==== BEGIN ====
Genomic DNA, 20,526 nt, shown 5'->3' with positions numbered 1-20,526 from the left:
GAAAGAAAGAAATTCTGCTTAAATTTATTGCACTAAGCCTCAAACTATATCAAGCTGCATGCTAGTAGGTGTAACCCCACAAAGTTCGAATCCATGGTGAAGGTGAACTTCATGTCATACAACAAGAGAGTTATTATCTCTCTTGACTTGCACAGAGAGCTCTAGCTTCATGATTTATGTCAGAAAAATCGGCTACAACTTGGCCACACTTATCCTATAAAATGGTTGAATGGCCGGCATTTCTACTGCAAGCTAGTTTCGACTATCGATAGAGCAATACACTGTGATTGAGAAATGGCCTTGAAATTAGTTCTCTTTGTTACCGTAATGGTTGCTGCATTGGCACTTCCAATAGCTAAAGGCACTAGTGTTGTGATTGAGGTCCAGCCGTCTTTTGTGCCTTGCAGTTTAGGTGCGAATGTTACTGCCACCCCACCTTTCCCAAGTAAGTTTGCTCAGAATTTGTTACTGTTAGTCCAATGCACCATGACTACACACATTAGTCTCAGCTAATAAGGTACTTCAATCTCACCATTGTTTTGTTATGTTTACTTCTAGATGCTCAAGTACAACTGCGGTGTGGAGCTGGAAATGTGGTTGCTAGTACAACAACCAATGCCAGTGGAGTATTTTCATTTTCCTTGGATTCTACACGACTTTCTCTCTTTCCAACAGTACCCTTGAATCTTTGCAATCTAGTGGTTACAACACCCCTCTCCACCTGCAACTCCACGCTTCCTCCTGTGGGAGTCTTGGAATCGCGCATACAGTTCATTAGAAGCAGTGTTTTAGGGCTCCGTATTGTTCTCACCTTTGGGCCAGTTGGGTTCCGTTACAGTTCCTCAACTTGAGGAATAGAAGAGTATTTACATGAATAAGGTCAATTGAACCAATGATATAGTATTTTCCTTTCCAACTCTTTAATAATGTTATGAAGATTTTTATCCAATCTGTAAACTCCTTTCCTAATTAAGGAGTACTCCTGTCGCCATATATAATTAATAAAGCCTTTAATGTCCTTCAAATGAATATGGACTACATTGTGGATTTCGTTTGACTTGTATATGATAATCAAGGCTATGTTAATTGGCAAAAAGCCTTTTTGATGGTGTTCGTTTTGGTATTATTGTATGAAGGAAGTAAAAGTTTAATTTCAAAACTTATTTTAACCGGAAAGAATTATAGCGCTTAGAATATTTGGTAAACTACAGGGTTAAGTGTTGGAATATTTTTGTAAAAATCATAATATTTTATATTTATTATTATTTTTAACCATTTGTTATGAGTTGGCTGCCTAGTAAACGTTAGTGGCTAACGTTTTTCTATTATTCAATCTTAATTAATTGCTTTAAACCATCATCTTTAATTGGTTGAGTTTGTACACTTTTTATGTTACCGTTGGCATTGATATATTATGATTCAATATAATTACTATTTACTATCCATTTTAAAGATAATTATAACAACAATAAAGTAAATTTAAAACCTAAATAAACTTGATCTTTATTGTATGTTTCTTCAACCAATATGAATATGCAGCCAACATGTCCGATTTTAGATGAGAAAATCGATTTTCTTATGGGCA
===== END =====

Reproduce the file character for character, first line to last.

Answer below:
Genomic DNA, 20,526 nt, shown 5'->3' with positions numbered 1-20,526 from the left:
GAAAGAAAGAAATTCTGCTTAAATTTATTGCACTAAGCCTCAAACTATATCAAGCTGCATGCTAGTAGGTGTAACCCCACAAAGTTCGAATCCATGGTGAAGGTGAACTTCATGTCATACAACAAGAGAGTTATTATCTCTCTTGACTTGCACAGAGAGCTCTAGCTTCATGATTTATGTCAGAAAAATCGGCTACAACTTGGCCACACTTATCCTATAAAATGGTTGAATGGCCGGCATTTCTACTGCAAGCTAGTTTCGACTATCGATAGAGCAATACACTGTGATTGAGAAATGGCCTTGAAATTAGTTCTCTTTGTTACCGTAATGGTTGCTGCATTGGCACTTCCAATAGCTAAAGGCACTAGTGTTGTGATTGAGGTCCAGCCGTCTTTTGTGCCTTGCAGTTTAGGTGCGAATGTTACTGCCACCCCACCTTTCCCAAGTAAGTTTGCTCAGAATTTGTTACTGTTAGTCCAATGCACCATGACTACACACATTAGTCTCAGCTAATAAGGTACTTCAATCTCACCATTGTTTTGTTATGTTTACTTCTAGATGCTCAAGTACAACTGCGGTGTGGAGCTGGAAATGTGGTTGCTAGTACAACAACCAATGCCAGTGGAGTATTTTCATTTTCCTTGGATTCTACACGACTTTCTCTCTTTCCAACAGTACCCTTGAATCTTTGCAATCTAGTGGTTACAACACCCCTCTCCACCTGCAACTCCACGCTTCCTCCTGTGGGAGTCTTGGAATCGCGCATACAGTTCATTAGAAGCAGTGTTTTAGGGCTCCGTATTGTTCTCACCTTTGGGCCAGTTGGGTTCCGTTACAGTTCCTCAACTTGAGGAATAGAAGAGTATTTACATGAATAAGGTCAATTGAACCAATGATATAGTATTTTCCTTTCCAACTCTTTAATAATGTTATGAAGATTTTTATCCAATCTGTAAACTCCTTTCCTAATTAAGGAGTACTCCTGTCGCCATATATAATTAATAAAGCCTTTAATGTCCTTCAAATGAATATGGACTACATTGTGGATTTCGTTTGACTTGTATATGATAATCAAGGCTATGTTAATTGGCAAAAAGCCTTTTTGATGGTGTTCGTTTTGGTATTATTGTATGAAGGAAGTAAAAGTTTAATTTCAAAACTTATTTTAACCGGAAAGAATTATAGCGCTTAGAATATTTGGTAAACTACAGGGTTAAGTGTTGGAATATTTTTGTAAAAATCATAATATTTTATATTTATTATTATTTTTAACCATTTGTTATGAGTTGGCTGCCTAGTAAACGTTAGTGGCTAACGTTTTTCTATTATTCAATCTTAATTAATTGCTTTAAACCATCATCTTTAATTGGTTGAGTTTGTACACTTTTTATGTTACCGTTGGCATTGATATATTATGATTCAATATAATTACTATTTACTATCCATTTTAAAGATAATTATAACAACAATAAAGTAAATTTAAAACCTAAATAAACTTGATCTTTATTGTATGTTTCTTCAACCAATATGAATATGCAGCCAACATGTCCGATTTTAGATGAGAAAATCGATTTTCTTATGGGCA